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Saturday, April 16, 2011

Early Easter Egg-citement at Audubon Society

Early Easter Egg-citement at Audubon Society
By Mike Lauterborn
(for Fairfield Citizen News)

Fairfield, CT – Families enjoyed an Easter preview Saturday morning April 16 and a very special visit from a long-eared, fuzzy celebrity.

Over 75 people braved overcast skies and chilly temperatures to visit the Connecticut Audubon Society Center at 2325 Burr Street to take part in the facility’s 16th annual Egg Hunt. Targeted to children eight years old and under, the event also included a continental breakfast, spring crafts, interactions with live animals and a visit from the Easter Bunny.

Joan Winter, the Center’s publicist, remarked, “This is a lovely event, a sweet activity for young families to do with their small children. It’s special in its simplicity – low-key, calm and happy. I wish it was warmer this morning, but it’s still a great way to kick off the season. The crafts allow kids to be creative and the live animals are always popular. Besides all the activities, we have centerpieces of spring grasses in containers that kids can decorate and take home. What’s nice is the involvement of our teen animal care volunteers, many of whom were visitors as kids like these children today. They learn to be good stewards of the environment.”

Angela Benzan, of Westport, with her husband Steve and daughters Mia, 7, and Chloe, 5, in tow, were early arrivals. “The children are so excited to be here and start Easter early,” she said. “They’ve brought their pails and are ready to go.”

Kristin Brebbia, of Fairfield, with husband Joel and daughter Kenzie, 2, said the event was Kenzie’s first real Easter experience. “She’s a little scared of the Easter Bunny, but she’ll bounce back and have a good time today.”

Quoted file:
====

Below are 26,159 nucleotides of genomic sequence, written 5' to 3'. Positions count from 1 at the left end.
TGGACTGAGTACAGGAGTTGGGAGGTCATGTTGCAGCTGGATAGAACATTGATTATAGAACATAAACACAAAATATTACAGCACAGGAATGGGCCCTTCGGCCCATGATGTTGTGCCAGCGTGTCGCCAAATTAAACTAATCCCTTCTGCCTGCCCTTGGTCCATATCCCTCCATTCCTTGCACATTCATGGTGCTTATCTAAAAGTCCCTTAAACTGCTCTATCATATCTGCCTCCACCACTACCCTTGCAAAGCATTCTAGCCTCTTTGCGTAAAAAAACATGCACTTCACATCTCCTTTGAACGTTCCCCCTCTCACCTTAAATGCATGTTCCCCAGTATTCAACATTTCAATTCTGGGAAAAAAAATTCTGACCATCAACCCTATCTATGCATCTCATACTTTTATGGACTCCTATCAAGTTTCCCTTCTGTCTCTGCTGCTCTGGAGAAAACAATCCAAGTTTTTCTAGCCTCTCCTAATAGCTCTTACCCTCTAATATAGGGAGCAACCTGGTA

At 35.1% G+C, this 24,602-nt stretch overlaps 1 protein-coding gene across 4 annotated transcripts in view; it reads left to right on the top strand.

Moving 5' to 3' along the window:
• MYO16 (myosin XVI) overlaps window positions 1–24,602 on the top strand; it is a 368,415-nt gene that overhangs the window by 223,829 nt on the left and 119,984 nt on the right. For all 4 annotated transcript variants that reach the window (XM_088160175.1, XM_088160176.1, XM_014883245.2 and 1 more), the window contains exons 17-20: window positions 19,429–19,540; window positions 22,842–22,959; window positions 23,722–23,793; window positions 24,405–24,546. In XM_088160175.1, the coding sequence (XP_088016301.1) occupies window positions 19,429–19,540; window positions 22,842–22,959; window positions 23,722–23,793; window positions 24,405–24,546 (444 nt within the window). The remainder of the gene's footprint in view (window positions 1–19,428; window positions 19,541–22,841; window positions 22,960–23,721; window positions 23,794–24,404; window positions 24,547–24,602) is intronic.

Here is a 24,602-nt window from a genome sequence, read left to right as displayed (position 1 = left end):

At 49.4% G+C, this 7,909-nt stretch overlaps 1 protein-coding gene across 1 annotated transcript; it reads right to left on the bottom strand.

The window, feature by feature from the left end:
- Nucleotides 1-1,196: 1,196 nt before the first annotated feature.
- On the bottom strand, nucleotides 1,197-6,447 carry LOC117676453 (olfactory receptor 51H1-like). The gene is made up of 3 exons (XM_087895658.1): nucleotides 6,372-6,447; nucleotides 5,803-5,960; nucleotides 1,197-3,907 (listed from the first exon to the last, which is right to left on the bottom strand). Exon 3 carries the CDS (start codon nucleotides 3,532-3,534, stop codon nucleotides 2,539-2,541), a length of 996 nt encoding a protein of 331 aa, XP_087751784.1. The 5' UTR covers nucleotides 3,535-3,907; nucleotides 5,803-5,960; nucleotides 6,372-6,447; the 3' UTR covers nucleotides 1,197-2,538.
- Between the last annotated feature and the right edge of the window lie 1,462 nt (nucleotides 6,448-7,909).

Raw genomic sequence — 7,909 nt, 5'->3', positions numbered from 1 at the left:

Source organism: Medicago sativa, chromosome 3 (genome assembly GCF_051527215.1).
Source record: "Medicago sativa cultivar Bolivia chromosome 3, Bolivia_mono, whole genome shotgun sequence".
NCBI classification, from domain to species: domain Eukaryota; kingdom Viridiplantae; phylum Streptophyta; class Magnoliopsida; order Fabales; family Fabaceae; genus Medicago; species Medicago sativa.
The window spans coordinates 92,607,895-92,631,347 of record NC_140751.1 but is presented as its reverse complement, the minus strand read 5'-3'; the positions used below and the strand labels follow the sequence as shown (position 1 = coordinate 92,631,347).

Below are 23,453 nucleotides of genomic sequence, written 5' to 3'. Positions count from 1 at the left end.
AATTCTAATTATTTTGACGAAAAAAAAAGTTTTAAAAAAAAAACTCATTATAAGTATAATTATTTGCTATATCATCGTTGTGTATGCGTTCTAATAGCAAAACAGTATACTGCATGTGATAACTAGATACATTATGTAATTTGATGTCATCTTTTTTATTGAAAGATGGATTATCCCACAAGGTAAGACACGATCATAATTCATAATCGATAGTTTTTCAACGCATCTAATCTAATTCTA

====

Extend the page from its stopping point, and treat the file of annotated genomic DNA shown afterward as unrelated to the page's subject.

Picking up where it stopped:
The Taylor family, of Fairfield, were new to the area and thought the event would be a great way to meet other families, while being a fun outing. Said Amanda Taylor, “We wanted to come down and take part in the festivities and traditions.”

Watching his daughter Allie, 2, scramble for plastic eggs hidden amongst strands of straw in a garden area behind the facility, Martin Hripak said, “Allie’s mom is a teacher here, so we’re here a lot. Allie loves being outdoors. This is her first egg hunt. She’s excited.”

Guiding her three-year-old daughter on a craft project after the egg hunt had run its course, Sarah Sprague, of Norwalk, said, “Aubrey is in her element with the gluestick, crayons and blueberry muffin. It doesn’t get any better than this.”

In an adjacent room of the Center, Angelika Clum, eyed her daughter Nikki, 7, who had found a furry rabbit to pet. “We have a guinea pig and dog at home,” Clum said. “Nikki loves animals.”

“My favorite animal here is the bunny,” said Nikki, “though I got to pet the guinea pig, too. It was soft and cute and looked like our guinea pig, Mr. Nibbles.”

Dana Barnes, of Westport, and her daughter Chloe, 4, were collaborating on a coloring project. “It’s springtime and we really wanted to be outdoors and create a tradition with our daughter,” she said. “The egg hunt is a wonderful tradition and the crafts were an extra special treat. It’s something she loves and a chance for me to sit with her and create. This is nice for the whole family.”

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